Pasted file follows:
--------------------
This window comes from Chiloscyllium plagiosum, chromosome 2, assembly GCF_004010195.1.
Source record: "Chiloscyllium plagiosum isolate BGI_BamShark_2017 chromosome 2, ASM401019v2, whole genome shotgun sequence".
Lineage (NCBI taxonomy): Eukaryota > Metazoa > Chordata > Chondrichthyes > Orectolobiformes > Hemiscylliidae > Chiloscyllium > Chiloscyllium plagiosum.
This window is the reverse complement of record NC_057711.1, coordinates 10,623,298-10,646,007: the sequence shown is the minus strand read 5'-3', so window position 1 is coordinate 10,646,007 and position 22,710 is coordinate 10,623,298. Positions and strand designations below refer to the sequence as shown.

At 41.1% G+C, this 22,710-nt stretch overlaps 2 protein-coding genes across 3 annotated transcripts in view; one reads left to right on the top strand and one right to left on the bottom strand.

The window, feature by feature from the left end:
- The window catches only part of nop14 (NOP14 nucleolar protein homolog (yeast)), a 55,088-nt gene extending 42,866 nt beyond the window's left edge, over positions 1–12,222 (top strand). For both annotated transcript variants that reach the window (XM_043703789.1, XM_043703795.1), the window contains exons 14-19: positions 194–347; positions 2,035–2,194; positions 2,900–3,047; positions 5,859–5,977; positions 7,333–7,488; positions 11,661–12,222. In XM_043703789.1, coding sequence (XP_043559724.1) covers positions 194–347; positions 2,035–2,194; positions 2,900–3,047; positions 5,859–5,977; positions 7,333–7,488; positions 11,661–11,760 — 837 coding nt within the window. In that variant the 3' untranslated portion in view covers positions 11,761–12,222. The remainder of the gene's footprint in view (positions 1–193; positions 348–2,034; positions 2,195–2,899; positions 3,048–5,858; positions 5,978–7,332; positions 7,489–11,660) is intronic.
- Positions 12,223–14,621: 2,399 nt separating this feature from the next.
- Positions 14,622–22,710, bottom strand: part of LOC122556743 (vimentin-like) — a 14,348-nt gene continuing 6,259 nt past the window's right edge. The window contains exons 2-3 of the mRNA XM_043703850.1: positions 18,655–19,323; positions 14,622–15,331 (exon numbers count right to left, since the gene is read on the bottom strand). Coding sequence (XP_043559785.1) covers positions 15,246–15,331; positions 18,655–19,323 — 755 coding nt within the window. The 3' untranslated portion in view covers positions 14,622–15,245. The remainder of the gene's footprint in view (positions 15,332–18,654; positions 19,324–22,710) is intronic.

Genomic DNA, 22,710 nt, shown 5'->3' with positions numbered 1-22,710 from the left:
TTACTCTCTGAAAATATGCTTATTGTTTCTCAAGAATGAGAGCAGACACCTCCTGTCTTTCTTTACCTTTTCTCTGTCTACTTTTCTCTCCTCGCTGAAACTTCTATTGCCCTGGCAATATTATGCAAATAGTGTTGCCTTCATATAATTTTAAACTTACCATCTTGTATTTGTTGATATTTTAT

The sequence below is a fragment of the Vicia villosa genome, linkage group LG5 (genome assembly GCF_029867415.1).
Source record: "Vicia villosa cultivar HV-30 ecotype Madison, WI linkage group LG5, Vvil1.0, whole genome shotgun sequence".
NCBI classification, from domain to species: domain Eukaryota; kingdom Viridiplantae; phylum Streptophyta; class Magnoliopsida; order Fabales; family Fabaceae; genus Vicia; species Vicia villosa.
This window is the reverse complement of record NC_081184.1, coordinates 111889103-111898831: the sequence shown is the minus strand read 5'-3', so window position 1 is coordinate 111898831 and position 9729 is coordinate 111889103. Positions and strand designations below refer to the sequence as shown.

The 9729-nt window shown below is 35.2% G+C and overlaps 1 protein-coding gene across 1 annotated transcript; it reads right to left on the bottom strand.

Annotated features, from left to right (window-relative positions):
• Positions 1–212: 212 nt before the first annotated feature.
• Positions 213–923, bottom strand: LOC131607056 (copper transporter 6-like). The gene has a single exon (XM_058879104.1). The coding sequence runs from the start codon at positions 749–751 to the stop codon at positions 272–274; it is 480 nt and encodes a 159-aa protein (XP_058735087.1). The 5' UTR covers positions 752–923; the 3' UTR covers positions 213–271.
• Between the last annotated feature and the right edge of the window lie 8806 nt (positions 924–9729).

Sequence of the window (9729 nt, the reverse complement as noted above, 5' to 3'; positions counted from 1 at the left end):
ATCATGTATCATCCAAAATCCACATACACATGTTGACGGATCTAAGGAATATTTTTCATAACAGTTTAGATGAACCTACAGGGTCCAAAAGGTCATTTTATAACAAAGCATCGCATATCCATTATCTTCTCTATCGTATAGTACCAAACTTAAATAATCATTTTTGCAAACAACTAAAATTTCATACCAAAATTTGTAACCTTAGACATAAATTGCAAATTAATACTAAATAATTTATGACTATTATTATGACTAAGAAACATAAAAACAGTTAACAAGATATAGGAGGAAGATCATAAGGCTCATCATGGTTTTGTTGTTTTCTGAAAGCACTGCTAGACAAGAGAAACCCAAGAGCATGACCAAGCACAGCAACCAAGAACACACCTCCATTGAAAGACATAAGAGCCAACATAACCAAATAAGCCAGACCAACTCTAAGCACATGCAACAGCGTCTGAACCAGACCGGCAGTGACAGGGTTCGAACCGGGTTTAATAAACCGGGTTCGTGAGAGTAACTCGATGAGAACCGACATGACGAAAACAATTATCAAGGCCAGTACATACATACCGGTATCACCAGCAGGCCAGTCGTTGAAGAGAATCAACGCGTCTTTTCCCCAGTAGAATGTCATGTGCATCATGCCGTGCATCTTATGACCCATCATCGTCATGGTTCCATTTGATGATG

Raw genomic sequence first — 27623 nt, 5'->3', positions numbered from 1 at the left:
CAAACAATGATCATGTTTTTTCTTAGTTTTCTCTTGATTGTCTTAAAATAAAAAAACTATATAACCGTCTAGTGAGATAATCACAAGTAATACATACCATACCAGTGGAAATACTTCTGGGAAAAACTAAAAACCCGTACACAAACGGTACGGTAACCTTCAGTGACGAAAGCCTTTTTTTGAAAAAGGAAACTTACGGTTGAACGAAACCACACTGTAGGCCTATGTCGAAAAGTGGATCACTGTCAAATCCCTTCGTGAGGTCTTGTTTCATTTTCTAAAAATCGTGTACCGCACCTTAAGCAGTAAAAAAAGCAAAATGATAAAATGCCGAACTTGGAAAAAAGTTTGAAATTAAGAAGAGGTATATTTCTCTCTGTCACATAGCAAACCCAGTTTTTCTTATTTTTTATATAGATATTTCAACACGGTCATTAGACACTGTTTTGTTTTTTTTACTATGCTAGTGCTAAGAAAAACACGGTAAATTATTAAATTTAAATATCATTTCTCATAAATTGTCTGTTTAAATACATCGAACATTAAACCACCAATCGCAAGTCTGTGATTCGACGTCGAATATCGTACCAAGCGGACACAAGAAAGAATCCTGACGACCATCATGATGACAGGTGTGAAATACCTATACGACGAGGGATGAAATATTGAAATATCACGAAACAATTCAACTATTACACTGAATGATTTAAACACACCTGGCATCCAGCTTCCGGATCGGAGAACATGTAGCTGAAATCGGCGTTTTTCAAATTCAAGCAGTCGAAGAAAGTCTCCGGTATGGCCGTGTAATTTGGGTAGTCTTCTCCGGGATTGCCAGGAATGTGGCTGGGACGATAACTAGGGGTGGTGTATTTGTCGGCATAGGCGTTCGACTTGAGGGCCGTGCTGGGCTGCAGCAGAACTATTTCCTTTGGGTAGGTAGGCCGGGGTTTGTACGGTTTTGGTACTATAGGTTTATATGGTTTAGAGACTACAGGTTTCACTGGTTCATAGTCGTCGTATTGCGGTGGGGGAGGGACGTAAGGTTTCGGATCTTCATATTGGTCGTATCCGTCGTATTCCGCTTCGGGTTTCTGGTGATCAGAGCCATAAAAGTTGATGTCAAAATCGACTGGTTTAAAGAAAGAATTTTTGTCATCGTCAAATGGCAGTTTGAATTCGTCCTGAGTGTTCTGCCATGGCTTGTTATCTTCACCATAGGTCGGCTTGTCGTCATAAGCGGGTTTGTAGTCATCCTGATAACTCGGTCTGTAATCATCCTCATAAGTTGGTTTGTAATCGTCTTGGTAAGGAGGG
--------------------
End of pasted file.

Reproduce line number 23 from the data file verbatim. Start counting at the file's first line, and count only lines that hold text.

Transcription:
Raw genomic sequence first — 27623 nt, 5'->3', positions numbered from 1 at the left: